Peruvian Horse


Peruvian Horse

Profile: Although the Peruvian Horse, also known as the Peruvian Paso, and the Paso Fino share the same earlier parentage (Andalusian, Barb and Spanish Jennet), and are both gaited, they are not the same breed. The Peruvian Horse’s ancestors were brought to Peru from the Iberian Peninsula by conquistadors and further developed there without the influence of foreign breeds. The horses are prized pleasure riding mounts and are also found in traditional ranch work. The Peruvian Horse is the National Horse of Peru.

Characteristics: The Peruvian Horse has the same type of four-beat gait as the Paso Fino, however, the slower gait is called the paso llano and the faster, more lateral gait is the sobreandando. The Peruvian Horse also has a unique way of moving called the “termino,” where the horse lefts his knee up high and swings the hoof outward. The Peruvian Horse is said to possess a natural brilliance and energy, which enthusiasts call “brio.” The breed is medium-sized, more muscular and bolder in appearance than the Paso Fino, and stands from 14.1 to 15.2 hands high. The Peruvian Horse is found in all solid colors including buckskin, roan and palomino.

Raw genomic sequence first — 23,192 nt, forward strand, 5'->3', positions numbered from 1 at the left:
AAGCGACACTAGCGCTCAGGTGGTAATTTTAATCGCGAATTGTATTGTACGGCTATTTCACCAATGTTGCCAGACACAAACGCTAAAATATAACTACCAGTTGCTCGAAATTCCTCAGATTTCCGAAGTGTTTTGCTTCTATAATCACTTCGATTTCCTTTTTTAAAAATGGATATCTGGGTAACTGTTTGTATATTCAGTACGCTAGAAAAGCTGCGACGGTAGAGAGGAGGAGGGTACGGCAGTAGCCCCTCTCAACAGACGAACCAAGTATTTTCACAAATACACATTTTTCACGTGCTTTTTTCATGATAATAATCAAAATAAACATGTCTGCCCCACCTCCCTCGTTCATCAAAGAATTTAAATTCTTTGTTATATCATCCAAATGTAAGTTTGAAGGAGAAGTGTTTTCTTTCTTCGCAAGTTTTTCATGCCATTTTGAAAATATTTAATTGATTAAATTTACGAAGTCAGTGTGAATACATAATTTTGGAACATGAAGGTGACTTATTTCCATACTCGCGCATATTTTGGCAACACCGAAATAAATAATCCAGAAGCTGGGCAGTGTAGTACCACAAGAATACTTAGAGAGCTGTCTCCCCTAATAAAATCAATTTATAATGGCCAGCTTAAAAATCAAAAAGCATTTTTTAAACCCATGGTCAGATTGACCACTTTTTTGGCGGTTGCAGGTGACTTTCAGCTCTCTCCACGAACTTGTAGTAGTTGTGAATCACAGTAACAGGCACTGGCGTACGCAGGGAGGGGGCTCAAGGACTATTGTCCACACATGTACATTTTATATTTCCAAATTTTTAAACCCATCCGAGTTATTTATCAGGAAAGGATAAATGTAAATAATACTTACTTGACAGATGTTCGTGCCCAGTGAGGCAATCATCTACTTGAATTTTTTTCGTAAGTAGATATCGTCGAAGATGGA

For more information: North American Peruvian Horse Association,


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